Background: Bleeding is frequent in cardiac and vascular surgery (CVS) having a greater need for transfusion. Studies have observed an increase in complications in transfused patients, and in this context the use of a liberal strategy (LS) was questioned, and a restrictive strategy (RS) gained space in the scientific environment. However, the effects of these strategies remain uncertain. This study aimed to verify if there is an association between the transfusion strategy and the occurrence of postoperative complications in adult patients undergoing CVS.
Methodology: Searches were performed in four databases and manually. The selection was made from studies with adult patients who underwent CVS that required transfusion, and the outcome variable was the complications arising from this procedure. The languages were restricted to Portuguese and English. The Stata software was used for meta-analysis.
Results: Six publications, involving 6,187 patients, were included. In four studies there was no evidence that the risk of mortality and adverse events differed among patients allocated to an RS transfusion versus an LS. On the other hand, two studies raised a possible RS inferiority, however, the meta-analysis demonstrated no statistically significant difference between the two strategies. Furthermore, another study also suggested that the number of red blood cell units transfused was an independent risk factor for the occurrence of complications.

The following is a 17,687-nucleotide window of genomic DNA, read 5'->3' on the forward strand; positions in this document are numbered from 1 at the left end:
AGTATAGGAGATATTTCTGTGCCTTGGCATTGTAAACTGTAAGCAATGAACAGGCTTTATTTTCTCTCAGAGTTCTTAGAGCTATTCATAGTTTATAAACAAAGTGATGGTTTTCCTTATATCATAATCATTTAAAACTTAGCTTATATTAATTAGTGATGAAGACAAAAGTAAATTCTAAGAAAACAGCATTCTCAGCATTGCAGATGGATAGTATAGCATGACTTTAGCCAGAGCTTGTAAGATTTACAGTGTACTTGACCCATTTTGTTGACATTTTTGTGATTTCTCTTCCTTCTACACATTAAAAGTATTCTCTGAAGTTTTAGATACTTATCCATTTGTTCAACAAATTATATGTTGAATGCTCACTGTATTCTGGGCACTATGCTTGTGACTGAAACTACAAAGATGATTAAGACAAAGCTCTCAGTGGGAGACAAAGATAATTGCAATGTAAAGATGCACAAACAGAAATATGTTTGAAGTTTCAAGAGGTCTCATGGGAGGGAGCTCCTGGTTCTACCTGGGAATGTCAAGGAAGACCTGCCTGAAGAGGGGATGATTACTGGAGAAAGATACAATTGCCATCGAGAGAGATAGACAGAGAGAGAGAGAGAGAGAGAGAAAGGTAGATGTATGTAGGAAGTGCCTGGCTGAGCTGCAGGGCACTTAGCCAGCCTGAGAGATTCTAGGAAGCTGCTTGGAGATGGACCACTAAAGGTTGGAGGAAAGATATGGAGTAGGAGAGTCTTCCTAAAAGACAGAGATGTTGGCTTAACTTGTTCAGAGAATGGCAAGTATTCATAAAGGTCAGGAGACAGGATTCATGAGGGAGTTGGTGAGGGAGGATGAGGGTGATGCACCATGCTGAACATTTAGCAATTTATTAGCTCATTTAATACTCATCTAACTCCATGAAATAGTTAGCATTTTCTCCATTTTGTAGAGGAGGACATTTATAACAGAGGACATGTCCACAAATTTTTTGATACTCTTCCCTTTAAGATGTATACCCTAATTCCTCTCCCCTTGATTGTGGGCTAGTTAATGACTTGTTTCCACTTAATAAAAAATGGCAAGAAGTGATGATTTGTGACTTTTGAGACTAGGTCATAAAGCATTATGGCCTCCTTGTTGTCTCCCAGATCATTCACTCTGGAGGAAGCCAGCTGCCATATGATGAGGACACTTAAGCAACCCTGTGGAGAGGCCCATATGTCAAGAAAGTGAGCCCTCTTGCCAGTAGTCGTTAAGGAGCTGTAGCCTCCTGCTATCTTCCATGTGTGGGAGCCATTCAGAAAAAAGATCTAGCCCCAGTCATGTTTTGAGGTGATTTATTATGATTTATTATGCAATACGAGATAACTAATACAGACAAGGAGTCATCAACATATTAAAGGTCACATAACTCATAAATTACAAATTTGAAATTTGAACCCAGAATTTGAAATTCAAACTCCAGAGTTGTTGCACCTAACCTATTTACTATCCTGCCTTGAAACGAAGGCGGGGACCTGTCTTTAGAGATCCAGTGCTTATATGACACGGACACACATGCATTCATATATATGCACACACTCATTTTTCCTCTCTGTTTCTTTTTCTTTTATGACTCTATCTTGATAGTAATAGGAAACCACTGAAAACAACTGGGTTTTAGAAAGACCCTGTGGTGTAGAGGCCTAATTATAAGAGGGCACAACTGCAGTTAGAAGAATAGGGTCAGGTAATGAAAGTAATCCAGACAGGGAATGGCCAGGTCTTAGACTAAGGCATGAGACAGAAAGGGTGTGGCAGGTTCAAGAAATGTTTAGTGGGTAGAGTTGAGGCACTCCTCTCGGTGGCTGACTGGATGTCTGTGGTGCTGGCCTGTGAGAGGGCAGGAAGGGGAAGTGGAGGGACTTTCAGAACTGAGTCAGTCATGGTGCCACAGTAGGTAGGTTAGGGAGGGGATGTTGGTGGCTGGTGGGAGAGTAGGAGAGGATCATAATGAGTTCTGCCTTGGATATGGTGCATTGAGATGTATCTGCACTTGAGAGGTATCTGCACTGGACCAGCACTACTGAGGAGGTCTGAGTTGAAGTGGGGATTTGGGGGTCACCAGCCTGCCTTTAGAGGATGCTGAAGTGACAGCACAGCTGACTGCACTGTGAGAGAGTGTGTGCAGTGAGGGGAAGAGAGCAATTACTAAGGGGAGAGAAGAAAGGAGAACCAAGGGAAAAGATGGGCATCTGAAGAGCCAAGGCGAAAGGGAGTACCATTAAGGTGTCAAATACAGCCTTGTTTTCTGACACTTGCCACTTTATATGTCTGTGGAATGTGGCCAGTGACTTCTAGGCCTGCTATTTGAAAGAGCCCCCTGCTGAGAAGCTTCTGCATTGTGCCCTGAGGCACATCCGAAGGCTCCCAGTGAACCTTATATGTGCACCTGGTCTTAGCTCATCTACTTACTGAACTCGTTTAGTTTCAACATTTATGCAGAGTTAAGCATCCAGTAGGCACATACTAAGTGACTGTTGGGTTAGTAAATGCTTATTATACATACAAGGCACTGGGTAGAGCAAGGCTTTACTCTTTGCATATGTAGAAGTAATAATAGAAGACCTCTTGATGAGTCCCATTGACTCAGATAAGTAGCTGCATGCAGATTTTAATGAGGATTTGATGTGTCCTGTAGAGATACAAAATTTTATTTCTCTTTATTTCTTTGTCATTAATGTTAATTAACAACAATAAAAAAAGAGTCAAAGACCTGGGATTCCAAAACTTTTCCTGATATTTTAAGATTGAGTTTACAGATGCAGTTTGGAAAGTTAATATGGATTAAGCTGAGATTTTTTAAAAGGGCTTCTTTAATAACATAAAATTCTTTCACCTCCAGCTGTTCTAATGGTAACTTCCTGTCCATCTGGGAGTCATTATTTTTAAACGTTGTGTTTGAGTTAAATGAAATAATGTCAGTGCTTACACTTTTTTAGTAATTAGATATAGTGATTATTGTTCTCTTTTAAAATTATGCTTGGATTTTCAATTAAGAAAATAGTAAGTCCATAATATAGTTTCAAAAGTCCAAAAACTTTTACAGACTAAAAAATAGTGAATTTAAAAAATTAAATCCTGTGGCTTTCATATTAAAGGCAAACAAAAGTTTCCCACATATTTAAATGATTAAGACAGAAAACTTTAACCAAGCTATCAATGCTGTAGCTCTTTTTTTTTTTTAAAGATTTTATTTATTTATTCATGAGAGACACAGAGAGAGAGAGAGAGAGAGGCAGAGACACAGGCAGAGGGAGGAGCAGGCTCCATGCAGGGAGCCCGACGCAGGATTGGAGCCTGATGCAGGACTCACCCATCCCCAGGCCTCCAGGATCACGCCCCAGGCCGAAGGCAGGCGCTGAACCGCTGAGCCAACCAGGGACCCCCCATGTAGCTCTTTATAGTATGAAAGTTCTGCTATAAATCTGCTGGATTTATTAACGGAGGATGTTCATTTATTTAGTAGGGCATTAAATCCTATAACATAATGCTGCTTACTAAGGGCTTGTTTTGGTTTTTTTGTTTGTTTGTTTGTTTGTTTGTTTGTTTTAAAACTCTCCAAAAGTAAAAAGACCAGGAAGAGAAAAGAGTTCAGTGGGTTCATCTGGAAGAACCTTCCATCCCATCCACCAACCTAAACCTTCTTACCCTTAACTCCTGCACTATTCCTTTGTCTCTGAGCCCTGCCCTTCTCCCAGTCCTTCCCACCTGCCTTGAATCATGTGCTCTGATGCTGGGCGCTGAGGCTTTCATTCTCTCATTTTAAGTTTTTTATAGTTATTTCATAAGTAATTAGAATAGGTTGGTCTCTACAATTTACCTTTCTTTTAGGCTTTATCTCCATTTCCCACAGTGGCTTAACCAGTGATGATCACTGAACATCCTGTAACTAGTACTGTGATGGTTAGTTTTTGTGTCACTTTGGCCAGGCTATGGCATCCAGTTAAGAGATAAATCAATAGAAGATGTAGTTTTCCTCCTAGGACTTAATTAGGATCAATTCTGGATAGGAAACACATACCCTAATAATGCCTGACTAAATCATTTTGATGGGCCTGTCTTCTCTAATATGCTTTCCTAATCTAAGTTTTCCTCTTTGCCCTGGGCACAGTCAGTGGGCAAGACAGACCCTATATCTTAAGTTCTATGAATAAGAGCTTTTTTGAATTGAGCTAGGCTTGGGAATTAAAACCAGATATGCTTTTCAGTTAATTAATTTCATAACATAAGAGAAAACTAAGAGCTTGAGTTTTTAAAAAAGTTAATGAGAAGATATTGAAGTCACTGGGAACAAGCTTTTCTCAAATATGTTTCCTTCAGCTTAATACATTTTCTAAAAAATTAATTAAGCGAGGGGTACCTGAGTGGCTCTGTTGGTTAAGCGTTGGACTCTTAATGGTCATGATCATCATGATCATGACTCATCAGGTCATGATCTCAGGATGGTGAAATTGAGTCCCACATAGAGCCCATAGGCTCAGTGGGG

Conclusions: RS is not inferior to LS in terms of postoperative complications in CVS, but other randomized clinical trials are necessary to better define the minimum allowed value for the RS.